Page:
Experts Reject Little Tikes' New Peloton-Inspired Stationary Bike

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Little Tikes has a new product for children between the ages of three to seven years old, inspired by Peloton, the maker of the popular stationary bikes that raked millions of sales during the pandemic. However, child development experts aren't enthusiastic about this innovative product.

The Pelican, which came out in the market in July 2021, has been designed like a Peloton stationary bike complete with a viewing video screen for simulating an outdoor setting. Little Tikes' product development head, Kevin Bloomfield, said that they came up with a stationary bike for the children so they could also exercise at home with their parents.

In an interview with CNN Business, Bloomfield said that they aimed for Pelican to promote an active lifestyle for the kids so parents won't be "the only ones having the fun" on their stationary bikes. However, some child development experts are voicing their objection to the Pelican as a "step backward" for the children.

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It's Not Biking in the Real World

The Pelican has kid-friendly features like adjustable handlebars and seating with tilting action. Its built-in screen directs kids to the YouTube channel of Little Tikes, where there are virtual training videos for biking.

The children could also choose to ride their bicycles in various environments like snowy mountains or farmlands, where they could meet virtual friends, including a dinosaur. Some of the videos also provide a learning opportunity or study session to learn the alphabet or numbers.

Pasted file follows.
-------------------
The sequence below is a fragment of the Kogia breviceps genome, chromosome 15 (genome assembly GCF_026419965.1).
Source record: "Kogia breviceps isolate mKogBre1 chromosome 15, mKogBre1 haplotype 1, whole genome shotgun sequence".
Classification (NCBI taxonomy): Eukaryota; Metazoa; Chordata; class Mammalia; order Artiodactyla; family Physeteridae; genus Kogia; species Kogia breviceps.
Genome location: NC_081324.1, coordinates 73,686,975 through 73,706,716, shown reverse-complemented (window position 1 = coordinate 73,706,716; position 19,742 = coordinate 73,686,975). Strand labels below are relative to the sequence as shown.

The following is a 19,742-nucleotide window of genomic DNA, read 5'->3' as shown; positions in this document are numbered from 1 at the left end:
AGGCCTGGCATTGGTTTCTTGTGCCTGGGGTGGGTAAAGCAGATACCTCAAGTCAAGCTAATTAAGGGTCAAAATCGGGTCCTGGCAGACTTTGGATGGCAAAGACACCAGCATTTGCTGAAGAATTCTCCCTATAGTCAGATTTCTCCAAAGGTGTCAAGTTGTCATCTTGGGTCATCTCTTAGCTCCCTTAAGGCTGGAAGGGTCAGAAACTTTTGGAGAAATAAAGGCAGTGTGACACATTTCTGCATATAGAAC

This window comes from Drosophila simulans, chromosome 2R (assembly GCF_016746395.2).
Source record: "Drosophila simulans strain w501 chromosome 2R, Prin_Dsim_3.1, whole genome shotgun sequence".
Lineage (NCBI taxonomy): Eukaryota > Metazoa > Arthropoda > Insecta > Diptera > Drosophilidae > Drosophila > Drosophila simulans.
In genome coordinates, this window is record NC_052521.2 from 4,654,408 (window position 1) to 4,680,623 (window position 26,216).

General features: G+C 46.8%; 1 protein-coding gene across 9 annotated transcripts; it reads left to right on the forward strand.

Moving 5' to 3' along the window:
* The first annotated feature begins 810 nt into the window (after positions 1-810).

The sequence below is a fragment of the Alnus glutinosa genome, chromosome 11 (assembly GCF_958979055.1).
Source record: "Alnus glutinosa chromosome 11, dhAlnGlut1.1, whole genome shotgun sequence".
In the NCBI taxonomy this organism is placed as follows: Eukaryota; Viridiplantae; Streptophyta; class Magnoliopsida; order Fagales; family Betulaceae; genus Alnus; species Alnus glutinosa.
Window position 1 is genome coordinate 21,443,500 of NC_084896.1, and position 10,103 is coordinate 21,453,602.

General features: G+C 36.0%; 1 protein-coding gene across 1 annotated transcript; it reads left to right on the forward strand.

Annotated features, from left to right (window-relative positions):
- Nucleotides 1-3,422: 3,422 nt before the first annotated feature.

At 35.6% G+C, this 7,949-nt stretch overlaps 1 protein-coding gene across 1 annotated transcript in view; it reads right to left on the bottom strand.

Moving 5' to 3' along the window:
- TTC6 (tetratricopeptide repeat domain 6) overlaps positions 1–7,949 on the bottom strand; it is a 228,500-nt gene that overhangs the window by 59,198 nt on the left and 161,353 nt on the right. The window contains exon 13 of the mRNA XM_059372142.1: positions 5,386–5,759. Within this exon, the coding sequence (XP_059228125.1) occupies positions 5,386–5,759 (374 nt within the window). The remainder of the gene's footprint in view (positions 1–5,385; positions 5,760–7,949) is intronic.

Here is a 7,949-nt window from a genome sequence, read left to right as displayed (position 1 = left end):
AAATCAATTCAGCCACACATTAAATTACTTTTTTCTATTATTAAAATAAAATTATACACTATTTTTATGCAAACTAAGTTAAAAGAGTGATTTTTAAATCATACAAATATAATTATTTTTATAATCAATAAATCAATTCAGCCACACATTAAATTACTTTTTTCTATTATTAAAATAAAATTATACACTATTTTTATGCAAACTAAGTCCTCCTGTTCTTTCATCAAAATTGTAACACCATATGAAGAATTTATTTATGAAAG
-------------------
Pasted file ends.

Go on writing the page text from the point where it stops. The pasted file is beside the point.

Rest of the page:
Lenore Skenazy, who runs the children's non-profit Let Grow, said that a stationary bike with a simulated viewing screen does not put kids in a real-world, where they could use their legs to pedal the bike around the neighborhood and build their skills as they interact outdoors. Skenazy added that although kids could burn calories using the Pelican, they won't have opportunities to encounter neighbors to improve their social skills, or interact with dogs, or overcome actual challenges in bike paths to sharpen their ability to solve problems. 

Roberta Golinkoff, a professor of child development at the University of Delaware, felt that the Pelican is a bogus product that young children will not be prompted to use after a few months. However, Jason Boye, a children's psychologist from the Healthy Weight and Wellness Clinic in Delaware, said that it could help promote quality time with the family, especially if the children and the parents ride the stationary bikes together as a habit.

Hottest Christmas Gift for Kids

Bloomfield said that they didn't create the stationary bike to replace actual outdoor biking. However, with the current restrictions due to the pandemic, Little Tikes wants to give the kids a "safe and engaging" option to experience what their parents experience when exercising on the Peloton.

Despite the criticisms, the Pelican is one of this year's hottest toys to gift to kids for Christmas. With a price tag of less than $160.00, some parents think it's a wise investment. It does not just promote activity as children may also develop their confidence in riding a bike using the Pelican, similar to bikes with training wheels.

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